Kofi Annan notes people’s loss of trust in institutions at NYT Athens Democracy Forum

There is a deficit of trust in people towards the institutions and the political system, the former secretary general of the United Nations and founder and chair of the Kofi Annan Foundation, Kofi Annan, said in his speech at the Athens Democracy Forum on Thursday.

“Democratic freedoms have been in decline for 11 consecutive years,” he said, adding that election turnout is low, which shows that people’s trust in political parties and institutions is diminishing. “We must cherish and protect democracy or it’ll be lost for future generations,” he added, noting the need to be vigilant.

Annan cited Aristotle in his speech who said that when wealth is in the hands on the few there might be disorder, while a large middle class is the backbone of democracy. “The governments seem weak towards global markets. Some people were saving banks while people were losing their homes,” he said with a reference to the 2008 economic crisis in the U.S.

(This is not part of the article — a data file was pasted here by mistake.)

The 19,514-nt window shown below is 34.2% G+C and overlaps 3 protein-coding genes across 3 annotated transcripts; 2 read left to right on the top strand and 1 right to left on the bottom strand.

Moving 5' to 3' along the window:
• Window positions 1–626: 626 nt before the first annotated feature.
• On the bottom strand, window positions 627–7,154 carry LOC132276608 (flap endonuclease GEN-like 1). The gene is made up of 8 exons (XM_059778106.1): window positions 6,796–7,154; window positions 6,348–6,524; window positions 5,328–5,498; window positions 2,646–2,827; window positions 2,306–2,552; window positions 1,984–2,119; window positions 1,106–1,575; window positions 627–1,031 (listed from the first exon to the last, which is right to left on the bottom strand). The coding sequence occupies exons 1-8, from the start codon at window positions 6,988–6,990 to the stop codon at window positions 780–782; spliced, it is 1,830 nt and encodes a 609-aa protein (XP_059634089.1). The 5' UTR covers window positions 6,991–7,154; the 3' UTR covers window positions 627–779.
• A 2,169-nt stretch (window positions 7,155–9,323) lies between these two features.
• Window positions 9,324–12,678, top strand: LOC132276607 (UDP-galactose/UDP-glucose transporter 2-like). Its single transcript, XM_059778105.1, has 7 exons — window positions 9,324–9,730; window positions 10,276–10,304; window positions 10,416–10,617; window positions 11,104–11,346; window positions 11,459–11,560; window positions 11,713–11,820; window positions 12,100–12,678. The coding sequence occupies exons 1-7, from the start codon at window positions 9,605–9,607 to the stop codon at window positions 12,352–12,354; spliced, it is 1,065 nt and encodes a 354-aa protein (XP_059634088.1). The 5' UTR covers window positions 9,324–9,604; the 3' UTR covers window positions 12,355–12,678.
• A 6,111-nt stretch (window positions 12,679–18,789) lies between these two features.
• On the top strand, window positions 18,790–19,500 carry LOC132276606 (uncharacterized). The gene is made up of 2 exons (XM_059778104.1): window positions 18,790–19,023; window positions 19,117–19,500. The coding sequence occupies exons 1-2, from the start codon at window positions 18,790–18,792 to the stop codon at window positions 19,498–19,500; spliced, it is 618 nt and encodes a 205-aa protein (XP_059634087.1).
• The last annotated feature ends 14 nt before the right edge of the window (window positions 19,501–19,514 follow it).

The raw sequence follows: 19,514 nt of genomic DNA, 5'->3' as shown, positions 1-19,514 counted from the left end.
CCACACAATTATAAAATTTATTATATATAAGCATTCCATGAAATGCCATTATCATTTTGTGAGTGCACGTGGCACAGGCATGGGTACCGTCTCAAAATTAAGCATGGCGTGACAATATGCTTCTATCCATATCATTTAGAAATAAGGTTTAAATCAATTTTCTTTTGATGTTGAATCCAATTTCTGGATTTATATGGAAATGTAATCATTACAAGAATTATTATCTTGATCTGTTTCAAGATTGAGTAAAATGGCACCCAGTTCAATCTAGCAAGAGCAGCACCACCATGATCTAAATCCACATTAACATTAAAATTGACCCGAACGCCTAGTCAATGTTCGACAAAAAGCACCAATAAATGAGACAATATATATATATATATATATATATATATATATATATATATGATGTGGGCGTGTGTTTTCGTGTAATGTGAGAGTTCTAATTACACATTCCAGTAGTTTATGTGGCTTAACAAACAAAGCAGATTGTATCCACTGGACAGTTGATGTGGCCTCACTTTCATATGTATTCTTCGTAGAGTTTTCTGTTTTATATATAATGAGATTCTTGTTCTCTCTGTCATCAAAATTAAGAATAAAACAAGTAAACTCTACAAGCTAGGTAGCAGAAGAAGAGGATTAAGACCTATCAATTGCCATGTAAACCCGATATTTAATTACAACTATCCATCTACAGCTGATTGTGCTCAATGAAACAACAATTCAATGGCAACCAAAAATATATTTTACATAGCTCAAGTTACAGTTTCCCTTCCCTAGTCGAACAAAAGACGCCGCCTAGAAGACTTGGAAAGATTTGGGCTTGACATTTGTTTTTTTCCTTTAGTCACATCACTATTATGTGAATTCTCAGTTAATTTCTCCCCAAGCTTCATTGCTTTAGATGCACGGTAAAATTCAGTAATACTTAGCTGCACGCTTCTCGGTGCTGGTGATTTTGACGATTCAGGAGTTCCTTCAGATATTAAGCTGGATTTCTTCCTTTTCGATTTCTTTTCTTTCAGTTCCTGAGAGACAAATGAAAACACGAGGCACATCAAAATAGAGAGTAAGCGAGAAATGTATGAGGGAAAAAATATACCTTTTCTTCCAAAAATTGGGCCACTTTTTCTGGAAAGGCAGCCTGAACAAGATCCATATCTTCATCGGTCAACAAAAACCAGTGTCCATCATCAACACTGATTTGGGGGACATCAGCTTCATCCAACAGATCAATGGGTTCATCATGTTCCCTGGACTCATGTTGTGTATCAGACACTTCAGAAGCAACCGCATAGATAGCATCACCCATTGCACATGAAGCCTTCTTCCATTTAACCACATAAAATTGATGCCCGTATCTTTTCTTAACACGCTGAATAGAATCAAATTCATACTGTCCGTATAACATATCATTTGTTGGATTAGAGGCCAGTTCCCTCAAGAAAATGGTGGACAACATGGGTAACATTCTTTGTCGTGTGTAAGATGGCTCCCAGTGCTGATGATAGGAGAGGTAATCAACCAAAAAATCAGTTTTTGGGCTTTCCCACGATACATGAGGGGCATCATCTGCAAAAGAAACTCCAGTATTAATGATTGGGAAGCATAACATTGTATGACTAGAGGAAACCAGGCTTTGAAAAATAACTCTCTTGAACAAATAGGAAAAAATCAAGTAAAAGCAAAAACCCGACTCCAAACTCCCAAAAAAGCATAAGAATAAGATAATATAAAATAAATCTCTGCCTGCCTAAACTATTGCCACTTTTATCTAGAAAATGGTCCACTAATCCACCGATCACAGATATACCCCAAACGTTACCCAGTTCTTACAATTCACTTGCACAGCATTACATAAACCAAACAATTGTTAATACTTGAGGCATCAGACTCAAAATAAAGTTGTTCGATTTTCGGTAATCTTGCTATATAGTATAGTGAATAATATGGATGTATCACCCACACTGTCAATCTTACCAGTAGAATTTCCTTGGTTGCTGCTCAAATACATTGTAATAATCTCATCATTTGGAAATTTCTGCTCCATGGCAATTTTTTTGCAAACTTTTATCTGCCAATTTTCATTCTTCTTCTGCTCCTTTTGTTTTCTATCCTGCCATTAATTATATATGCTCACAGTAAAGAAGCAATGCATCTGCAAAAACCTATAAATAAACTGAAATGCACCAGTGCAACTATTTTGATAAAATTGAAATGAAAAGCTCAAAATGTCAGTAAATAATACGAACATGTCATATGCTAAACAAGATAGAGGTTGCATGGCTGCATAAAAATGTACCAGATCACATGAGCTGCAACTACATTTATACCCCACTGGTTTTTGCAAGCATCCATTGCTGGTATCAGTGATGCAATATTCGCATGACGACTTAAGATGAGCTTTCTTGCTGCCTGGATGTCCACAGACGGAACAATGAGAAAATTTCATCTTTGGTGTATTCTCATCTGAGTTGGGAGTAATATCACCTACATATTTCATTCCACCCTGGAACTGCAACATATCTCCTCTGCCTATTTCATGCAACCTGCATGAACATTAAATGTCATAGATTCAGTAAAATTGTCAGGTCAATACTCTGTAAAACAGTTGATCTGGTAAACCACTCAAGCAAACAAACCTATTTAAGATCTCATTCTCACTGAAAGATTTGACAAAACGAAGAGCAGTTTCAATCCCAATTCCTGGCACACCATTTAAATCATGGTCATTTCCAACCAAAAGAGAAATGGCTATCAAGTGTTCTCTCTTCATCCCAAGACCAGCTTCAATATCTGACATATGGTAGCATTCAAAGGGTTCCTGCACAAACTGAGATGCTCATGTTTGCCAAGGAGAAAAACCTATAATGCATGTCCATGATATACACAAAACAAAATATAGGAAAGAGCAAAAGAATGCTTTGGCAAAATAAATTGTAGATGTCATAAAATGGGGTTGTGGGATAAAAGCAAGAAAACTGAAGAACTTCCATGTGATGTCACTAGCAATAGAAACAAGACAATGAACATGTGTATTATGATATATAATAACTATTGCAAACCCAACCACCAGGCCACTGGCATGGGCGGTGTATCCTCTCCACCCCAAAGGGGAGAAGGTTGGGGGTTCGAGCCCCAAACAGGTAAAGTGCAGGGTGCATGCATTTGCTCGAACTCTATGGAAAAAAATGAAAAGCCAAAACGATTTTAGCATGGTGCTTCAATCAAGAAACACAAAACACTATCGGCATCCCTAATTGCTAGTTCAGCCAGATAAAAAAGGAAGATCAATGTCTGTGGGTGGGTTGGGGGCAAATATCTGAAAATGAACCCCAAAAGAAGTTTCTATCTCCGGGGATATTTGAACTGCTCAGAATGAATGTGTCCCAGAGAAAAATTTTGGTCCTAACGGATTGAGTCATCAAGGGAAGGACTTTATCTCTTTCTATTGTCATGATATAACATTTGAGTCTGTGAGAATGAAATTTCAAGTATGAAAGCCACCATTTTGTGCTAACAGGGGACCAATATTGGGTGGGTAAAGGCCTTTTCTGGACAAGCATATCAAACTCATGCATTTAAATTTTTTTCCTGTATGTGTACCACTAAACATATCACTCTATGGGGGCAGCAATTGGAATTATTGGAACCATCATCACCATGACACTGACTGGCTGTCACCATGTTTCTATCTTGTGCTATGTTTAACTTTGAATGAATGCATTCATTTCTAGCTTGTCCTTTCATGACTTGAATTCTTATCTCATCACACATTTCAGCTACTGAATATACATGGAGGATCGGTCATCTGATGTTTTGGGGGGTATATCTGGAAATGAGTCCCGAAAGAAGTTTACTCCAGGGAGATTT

Annan said democracy is the only political system that brings sustainable development and peace, noting that elections are an integral part of democracy, in which citizens must be more involved and not be removed.

Bringing his attention to current issues, he said the economic and refugee crisis helped populism to gain ground. Some of the main reasons people are having difficulty regaining their trust in democratic values are the loss of income and important rights from the imposition of austerity, the increase in inequality and the fact that markets continue to gain money.

The forum is organized by the New York Times and assembles leading policy makers, business leaders, scholars and other experts to define, assess and tackle the critical questions about the world at this moment. It will be held from September 13 to 17 in Athens.